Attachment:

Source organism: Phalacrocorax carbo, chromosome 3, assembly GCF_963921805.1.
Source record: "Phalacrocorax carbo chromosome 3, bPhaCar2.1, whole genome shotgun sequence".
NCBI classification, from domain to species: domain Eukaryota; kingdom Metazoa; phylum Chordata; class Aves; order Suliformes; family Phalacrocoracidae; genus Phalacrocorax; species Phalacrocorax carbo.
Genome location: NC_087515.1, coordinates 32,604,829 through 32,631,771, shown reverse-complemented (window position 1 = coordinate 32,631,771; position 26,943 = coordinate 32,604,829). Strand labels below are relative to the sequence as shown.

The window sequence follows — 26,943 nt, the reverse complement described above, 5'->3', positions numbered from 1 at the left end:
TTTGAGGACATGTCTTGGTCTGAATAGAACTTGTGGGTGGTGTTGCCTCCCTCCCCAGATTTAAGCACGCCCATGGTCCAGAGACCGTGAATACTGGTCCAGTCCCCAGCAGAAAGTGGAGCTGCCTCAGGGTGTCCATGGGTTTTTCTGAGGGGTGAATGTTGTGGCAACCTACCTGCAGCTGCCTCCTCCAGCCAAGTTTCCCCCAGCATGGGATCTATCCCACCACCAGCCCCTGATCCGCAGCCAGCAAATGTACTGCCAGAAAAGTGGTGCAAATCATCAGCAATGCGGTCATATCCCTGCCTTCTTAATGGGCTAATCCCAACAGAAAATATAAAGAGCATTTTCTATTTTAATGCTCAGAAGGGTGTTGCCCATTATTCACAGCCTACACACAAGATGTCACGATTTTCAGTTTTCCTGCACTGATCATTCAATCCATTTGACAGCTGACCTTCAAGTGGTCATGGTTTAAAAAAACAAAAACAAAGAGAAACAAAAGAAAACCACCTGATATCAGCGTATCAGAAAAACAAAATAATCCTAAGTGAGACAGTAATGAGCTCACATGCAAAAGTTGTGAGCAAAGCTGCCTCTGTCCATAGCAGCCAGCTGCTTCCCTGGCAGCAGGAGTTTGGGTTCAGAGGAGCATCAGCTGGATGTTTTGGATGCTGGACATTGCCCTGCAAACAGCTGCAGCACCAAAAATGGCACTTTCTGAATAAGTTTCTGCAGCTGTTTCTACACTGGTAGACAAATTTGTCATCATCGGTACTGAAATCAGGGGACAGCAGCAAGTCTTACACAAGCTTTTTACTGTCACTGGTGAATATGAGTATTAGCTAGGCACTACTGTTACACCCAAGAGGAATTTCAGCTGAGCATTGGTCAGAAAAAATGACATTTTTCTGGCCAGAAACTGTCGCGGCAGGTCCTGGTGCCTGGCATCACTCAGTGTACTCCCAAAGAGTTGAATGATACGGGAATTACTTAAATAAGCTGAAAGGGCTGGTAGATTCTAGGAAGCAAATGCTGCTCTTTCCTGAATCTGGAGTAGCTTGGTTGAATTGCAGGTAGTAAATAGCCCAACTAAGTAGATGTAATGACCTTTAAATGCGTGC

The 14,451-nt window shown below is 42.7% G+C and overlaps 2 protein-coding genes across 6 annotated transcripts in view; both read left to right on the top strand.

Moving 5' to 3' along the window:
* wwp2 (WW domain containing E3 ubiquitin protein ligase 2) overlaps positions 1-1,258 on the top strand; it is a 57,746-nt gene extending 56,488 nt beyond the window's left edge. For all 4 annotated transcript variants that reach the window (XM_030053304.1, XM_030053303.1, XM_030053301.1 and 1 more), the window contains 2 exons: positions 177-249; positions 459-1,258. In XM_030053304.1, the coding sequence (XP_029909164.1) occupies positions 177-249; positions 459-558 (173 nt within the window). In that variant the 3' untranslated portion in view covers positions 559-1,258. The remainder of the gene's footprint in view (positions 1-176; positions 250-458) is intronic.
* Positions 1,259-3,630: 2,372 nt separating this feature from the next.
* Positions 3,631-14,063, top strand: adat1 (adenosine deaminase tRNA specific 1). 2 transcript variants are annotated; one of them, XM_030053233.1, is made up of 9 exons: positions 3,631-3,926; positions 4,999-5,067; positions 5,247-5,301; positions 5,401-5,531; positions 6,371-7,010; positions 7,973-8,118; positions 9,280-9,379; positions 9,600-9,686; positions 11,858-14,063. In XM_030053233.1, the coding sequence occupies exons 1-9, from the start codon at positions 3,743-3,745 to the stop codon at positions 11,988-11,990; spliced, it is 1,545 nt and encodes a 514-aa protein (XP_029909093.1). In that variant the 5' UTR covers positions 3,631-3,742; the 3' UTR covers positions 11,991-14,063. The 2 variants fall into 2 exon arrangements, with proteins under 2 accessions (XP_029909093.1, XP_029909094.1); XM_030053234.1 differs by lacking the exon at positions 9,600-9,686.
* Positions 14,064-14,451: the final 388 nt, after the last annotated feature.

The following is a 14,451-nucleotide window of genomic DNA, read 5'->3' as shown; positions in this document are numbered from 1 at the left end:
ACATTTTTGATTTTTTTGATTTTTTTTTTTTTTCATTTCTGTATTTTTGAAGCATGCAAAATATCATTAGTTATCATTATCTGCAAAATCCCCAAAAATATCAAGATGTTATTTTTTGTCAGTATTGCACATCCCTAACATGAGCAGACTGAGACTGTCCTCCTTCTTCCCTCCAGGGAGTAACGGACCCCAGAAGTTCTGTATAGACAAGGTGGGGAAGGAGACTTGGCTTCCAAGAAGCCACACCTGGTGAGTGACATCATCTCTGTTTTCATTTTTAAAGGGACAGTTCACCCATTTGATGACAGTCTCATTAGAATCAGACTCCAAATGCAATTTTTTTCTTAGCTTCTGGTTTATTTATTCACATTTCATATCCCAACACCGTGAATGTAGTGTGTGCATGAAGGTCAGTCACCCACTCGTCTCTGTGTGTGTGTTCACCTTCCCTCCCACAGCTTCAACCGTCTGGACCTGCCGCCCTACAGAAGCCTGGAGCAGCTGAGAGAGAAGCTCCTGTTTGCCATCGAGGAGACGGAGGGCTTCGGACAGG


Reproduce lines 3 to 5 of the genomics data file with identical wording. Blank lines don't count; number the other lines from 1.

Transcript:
NCBI classification, from domain to species: domain Eukaryota; kingdom Metazoa; phylum Chordata; class Aves; order Suliformes; family Phalacrocoracidae; genus Phalacrocorax; species Phalacrocorax carbo.
Genome location: NC_087515.1, coordinates 32,604,829 through 32,631,771, shown reverse-complemented (window position 1 = coordinate 32,631,771; position 26,943 = coordinate 32,604,829). Strand labels below are relative to the sequence as shown.

The window sequence follows — 26,943 nt, the reverse complement described above, 5'->3', positions numbered from 1 at the left end: